Also, the flashlight level is really interesting. I'd love to see a blue monster in a dark environment with a few red enemies, I think that would make for something interesting- but that's just an untested hypothesis, hehe

Hehe, true. Though, to be honest, I guess you're right, and it's usually recommended to have all three in games, or at least a really strong sense of one of them, depending on your design.

Hmm, true. Certain enemy combinations compliment each other a lot- like, for an instance, the "Jackals" in Halo and the "Hunters"- which together, have the Hunter's deadly shot from afar, and spray of tiny Jackal plasma bullets, or the Hunter's even deadlier charge if the player were to come up close to them- which turns fighting them together into a desperate, action packed (and really risky) charge or a slow, hard, fire-fight. Stuff like that usually signals the end game, because it's rather challenging-
Same happens in some encounters in dark souls, in which a single enemy is pretty hard on his own, but in certain situations, or with some of his friends, can actually become a serious death threat.

Huh, sounds pretty interesting- I guess the "nugget" of that experience is the crazy, skill-based chase. I'd definitely love to play that game.

I'm glad you agree!

I'll check your game out a bit later, since I have A LOT to do- I recently have had creative blocks in the beginning of weeks, or "indecisiveness", which usually results in a greater crunch-period near the end of projects- which is probably now. But hey, I finally managed to get "Unity Remote" to work, which means that I work on Android projects in the future, maybe!

Thanks a lot! Though, I must say that I was able to learn how to actually finish games only after a lot of unfinished, dead prototypes-

And, please post it's name here when it's on, I'd love to see it once it's uploaded!

Yeah, doom was an incredibly smart shooter for it's time. And I agree- that's definitely something I'll have to consider in my future designs, especially once I'll finally get on working with multiplayer.

Something I'd like to mention there is that people don't always need all of those three things- in movies or books the audience/readers aren't autonomous (when it comes to the plot), or competent (usually).

Yeah, I feel like the enemies in my game might be too fast for action, and they maybe fit Horror better... to the point of frustration. I usually end up making enemies in my game be really challenging, to the point of requiring quite a lot of skill in order to defeat them, and to the point where it becomes nearly impossible to kill a lot of them, without just trying to pull one towards you at a time.


Hmm, I like the slow down idea, but I wouldn't want it to always be incredibly effective- maybe it would be better if enemies would be slowed by a random amount, ranging from "just a very little" to "quite a lot"- so that would make fighting crowds of enemies more interesting? It would be fun to try that.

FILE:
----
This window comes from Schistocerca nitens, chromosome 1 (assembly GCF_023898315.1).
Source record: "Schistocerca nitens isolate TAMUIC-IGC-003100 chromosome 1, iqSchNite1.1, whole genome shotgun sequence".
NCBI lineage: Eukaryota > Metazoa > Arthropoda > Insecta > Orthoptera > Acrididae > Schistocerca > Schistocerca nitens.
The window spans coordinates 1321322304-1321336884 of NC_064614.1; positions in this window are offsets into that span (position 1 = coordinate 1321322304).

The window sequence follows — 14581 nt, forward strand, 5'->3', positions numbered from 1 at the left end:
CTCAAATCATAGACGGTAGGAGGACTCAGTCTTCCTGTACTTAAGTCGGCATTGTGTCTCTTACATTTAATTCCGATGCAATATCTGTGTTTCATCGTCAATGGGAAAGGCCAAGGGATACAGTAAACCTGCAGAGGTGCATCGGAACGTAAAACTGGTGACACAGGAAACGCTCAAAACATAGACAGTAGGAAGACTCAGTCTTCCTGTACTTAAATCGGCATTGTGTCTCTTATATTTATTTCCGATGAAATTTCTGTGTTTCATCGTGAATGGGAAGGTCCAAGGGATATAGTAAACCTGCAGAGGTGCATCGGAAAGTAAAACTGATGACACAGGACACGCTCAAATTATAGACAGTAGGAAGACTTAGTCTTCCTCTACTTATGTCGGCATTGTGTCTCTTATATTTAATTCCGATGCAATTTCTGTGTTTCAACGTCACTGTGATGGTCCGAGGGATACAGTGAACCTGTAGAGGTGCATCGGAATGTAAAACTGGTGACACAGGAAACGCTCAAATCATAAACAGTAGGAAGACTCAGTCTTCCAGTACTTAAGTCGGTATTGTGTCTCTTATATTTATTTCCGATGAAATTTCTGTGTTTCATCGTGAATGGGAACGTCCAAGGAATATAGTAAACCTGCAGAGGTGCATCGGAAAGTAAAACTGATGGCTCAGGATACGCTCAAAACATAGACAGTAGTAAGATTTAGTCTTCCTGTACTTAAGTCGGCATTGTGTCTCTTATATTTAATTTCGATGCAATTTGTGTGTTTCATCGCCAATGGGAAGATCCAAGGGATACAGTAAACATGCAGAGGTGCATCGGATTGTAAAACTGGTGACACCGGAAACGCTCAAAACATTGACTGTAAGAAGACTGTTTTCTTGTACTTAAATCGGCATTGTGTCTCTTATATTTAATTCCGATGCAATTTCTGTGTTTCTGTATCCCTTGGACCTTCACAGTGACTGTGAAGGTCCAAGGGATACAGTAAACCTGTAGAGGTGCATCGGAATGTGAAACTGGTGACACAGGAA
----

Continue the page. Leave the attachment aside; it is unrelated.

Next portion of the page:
I'm glad you liked the knife idea! I'd definitely try that out if and once I'll make a remake of this. And yeah, I had this idea of a trap gun that would make the player still run away, but instead of shooting enemies while running away, the player could, this time, try to make them step on traps instead- there are plenty of other cool features, though, like the ones you mentioned (stun and slow) or different ones, like poison/bleed effects, or grenade launching weapons- but sadly I couldn't fit them in the time constraint, and instead I'd probably add them in a remake or different projects :/

I'm definitely likely to use your feedback, but I take Rami Ismael's approach to feedback, and I usually just try to find my own solutions to problems that people find, rather than their solutions- unless those solutions really fit- like the slow one (which I'll still probably somewhat modify, but could be incredibly great to the game overall). However, I still really appreciate people offering solutions and finding problems - because that means that they care, and that really matters to me.

Hi! Thanks a lot for your feedback!

Yeah, the original idea was maybe to also have ammo, projectile enemies, more unique guns, and maybe a knife attack with knockback by the player- which probably would've worked a lot better for situations with enemies that get "too close"- and a lot was lost during time constraints.

I still think that after fighting an enemy for a couple of times, you can definitely kill them without dying or getting hurt, but the fact that it's somewhat problematic in the first time is a pretty serious issue, so I agree with you there.

"One game a week" mainly taught me that it's really hard to polish a game well during one week (and adding features- it's good for preventing feature creep though), but I'm glad you pointed those things out- and I'd definitely love to remake this game in the future, with some decent polish- I won't copy your examples completely (probably other enemies rather than the red guys would shoot, since I like the way that the red guys attack, but I'll fix the main problems you criticized).

I'll probably polish it and post it in my "one game a week" blog, a few weeks from now. I'd like to complete overall 10 "one game a week" games before working on a better portfolio, so I think I'll post it in said blog at about that time-

P.S: Extra Credits forever! <3